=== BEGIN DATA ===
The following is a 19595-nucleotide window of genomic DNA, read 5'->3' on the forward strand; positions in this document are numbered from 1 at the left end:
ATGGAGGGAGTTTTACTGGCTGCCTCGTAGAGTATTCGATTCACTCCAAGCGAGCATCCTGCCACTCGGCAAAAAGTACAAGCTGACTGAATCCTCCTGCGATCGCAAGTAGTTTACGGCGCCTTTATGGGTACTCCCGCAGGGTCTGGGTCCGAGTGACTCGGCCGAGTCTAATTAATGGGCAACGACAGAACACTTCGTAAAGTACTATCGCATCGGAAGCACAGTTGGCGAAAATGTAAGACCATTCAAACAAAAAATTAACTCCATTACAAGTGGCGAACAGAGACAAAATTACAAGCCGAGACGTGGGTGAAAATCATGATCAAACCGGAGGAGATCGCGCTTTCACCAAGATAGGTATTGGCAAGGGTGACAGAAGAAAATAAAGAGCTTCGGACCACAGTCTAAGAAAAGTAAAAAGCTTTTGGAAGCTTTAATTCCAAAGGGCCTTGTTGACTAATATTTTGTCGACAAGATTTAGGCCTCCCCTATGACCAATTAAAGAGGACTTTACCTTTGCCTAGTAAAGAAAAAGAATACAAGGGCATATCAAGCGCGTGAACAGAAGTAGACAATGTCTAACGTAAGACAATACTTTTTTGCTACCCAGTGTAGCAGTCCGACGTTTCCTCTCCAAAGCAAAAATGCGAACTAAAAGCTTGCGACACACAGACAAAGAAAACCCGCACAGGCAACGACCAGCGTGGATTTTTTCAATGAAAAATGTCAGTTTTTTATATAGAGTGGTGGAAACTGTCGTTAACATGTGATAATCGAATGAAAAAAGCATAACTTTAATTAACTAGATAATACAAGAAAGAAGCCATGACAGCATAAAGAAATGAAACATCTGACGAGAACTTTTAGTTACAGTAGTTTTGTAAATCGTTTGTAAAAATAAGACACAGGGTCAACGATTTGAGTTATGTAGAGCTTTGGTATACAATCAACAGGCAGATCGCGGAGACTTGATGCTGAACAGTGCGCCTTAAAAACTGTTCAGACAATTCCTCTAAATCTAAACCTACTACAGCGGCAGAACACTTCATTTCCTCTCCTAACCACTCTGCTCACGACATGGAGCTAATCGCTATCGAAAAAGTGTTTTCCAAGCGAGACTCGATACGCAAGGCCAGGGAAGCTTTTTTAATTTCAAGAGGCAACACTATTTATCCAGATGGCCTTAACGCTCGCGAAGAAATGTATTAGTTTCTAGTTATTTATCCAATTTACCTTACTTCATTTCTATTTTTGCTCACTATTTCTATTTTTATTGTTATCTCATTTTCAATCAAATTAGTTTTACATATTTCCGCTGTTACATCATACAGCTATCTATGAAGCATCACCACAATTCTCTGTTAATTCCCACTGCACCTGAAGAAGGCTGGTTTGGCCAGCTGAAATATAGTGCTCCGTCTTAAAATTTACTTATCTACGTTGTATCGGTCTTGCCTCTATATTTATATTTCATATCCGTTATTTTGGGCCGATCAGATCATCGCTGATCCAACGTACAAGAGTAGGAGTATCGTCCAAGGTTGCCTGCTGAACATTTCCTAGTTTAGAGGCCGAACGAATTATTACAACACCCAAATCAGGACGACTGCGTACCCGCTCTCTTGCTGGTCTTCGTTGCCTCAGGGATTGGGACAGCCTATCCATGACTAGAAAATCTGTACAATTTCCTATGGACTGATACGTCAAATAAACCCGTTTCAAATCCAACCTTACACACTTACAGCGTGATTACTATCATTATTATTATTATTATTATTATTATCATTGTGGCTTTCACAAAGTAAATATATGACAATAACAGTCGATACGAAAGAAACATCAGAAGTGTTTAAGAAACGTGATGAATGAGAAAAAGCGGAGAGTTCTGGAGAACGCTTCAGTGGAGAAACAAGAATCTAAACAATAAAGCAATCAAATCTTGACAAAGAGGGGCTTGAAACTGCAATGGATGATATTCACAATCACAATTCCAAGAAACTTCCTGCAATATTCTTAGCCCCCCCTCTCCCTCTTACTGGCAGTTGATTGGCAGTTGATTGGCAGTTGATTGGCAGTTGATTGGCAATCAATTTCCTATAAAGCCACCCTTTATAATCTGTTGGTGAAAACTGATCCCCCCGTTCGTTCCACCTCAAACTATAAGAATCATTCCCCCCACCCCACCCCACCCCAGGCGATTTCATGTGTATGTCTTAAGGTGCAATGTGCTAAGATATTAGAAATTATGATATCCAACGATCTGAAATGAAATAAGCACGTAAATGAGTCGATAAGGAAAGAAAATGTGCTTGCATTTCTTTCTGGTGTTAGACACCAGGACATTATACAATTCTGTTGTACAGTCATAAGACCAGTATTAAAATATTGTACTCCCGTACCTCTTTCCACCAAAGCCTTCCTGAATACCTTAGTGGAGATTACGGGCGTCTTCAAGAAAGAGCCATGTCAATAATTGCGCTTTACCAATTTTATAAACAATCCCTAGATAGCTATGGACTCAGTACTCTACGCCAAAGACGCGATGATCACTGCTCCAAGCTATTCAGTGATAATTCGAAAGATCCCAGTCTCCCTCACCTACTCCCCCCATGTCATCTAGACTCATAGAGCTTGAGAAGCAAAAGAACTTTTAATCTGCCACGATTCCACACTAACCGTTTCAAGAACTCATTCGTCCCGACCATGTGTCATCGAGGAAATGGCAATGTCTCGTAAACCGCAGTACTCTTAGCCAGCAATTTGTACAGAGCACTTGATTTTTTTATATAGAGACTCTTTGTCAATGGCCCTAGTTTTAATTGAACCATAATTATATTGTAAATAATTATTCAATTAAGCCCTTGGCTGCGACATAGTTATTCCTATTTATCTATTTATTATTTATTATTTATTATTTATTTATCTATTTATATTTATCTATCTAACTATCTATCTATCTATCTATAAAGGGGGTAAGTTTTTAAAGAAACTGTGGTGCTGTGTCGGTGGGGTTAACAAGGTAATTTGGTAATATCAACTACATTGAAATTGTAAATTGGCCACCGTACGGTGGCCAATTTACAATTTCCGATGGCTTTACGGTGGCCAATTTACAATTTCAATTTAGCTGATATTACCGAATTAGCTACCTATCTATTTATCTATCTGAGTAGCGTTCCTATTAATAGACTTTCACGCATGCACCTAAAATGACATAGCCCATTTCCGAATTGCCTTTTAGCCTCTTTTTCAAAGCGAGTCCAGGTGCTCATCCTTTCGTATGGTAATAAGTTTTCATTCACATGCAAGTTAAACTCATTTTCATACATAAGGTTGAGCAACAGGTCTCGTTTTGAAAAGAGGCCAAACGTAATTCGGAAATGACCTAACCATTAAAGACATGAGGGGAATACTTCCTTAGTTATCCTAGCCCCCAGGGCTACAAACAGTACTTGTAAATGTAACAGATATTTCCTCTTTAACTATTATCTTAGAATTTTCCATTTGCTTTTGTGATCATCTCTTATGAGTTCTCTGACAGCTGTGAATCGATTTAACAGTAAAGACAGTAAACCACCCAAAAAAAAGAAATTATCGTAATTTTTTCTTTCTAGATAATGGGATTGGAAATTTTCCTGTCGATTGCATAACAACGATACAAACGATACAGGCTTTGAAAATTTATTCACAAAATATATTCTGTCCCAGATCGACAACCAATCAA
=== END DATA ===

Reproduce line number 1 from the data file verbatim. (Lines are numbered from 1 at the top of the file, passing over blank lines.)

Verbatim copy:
The following is a 19595-nucleotide window of genomic DNA, read 5'->3' on the forward strand; positions in this document are numbered from 1 at the left end: